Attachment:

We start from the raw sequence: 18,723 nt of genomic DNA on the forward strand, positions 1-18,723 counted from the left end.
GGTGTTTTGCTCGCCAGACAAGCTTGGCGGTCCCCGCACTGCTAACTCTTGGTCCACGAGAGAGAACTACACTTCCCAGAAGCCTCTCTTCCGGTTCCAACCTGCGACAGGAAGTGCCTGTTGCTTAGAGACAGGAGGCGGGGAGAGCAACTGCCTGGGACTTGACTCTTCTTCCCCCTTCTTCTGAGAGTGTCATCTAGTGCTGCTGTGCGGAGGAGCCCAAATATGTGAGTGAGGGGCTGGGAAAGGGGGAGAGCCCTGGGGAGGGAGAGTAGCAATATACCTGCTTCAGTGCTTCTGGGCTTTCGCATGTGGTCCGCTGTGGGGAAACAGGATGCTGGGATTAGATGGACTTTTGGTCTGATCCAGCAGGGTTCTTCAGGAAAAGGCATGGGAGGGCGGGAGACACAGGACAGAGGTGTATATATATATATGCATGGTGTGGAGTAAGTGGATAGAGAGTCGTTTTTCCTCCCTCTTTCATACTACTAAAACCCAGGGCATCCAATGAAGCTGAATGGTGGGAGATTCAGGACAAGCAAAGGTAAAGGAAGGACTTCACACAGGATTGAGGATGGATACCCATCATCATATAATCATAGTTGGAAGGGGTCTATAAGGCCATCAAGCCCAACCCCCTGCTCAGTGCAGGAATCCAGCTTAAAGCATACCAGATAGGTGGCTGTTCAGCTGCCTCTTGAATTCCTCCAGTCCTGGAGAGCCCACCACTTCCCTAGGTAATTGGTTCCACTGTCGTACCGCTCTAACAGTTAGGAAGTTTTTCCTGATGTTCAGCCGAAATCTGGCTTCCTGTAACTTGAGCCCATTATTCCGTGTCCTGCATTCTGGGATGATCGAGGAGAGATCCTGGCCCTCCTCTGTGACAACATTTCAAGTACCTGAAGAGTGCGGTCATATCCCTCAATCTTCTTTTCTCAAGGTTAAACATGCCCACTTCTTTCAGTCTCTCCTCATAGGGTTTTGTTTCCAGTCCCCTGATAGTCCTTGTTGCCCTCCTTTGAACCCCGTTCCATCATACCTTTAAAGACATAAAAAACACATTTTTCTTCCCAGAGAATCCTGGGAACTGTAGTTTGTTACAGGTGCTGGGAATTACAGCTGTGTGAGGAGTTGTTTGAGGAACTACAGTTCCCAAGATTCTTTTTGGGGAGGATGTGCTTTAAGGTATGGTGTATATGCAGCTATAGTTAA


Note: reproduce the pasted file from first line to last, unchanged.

We start from the raw sequence: 18,723 nt of genomic DNA on the forward strand, positions 1-18,723 counted from the left end.
GGTGTTTTGCTCGCCAGACAAGCTTGGCGGTCCCCGCACTGCTAACTCTTGGTCCACGAGAGAGAACTACACTTCCCAGAAGCCTCTCTTCCGGTTCCAACCTGCGACAGGAAGTGCCTGTTGCTTAGAGACAGGAGGCGGGGAGAGCAACTGCCTGGGACTTGACTCTTCTTCCCCCTTCTTCTGAGAGTGTCATCTAGTGCTGCTGTGCGGAGGAGCCCAAATATGTGAGTGAGGGGCTGGGAAAGGGGGAGAGCCCTGGGGAGGGAGAGTAGCAATATACCTGCTTCAGTGCTTCTGGGCTTTCGCATGTGGTCCGCTGTGGGGAAACAGGATGCTGGGATTAGATGGACTTTTGGTCTGATCCAGCAGGGTTCTTCAGGAAAAGGCATGGGAGGGCGGGAGACACAGGACAGAGGTGTATATATATATATGCATGGTGTGGAGTAAGTGGATAGAGAGTCGTTTTTCCTCCCTCTTTCATACTACTAAAACCCAGGGCATCCAATGAAGCTGAATGGTGGGAGATTCAGGACAAGCAAAGGTAAAGGAAGGACTTCACACAGGATTGAGGATGGATACCCATCATCATATAATCATAGTTGGAAGGGGTCTATAAGGCCATCAAGCCCAACCCCCTGCTCAGTGCAGGAATCCAGCTTAAAGCATACCAGATAGGTGGCTGTTCAGCTGCCTCTTGAATTCCTCCAGTCCTGGAGAGCCCACCACTTCCCTAGGTAATTGGTTCCACTGTCGTACCGCTCTAACAGTTAGGAAGTTTTTCCTGATGTTCAGCCGAAATCTGGCTTCCTGTAACTTGAGCCCATTATTCCGTGTCCTGCATTCTGGGATGATCGAGGAGAGATCCTGGCCCTCCTCTGTGACAACATTTCAAGTACCTGAAGAGTGCGGTCATATCCCTCAATCTTCTTTTCTCAAGGTTAAACATGCCCACTTCTTTCAGTCTCTCCTCATAGGGTTTTGTTTCCAGTCCCCTGATAGTCCTTGTTGCCCTCCTTTGAACCCCGTTCCATCATACCTTTAAAGACATAAAAAACACATTTTTCTTCCCAGAGAATCCTGGGAACTGTAGTTTGTTACAGGTGCTGGGAATTACAGCTGTGTGAGGAGTTGTTTGAGGAACTACAGTTCCCAAGATTCTTTTTGGGGAGGATGTGCTTTAAGGTATGGTGTATATGCAGCTATAGTTAA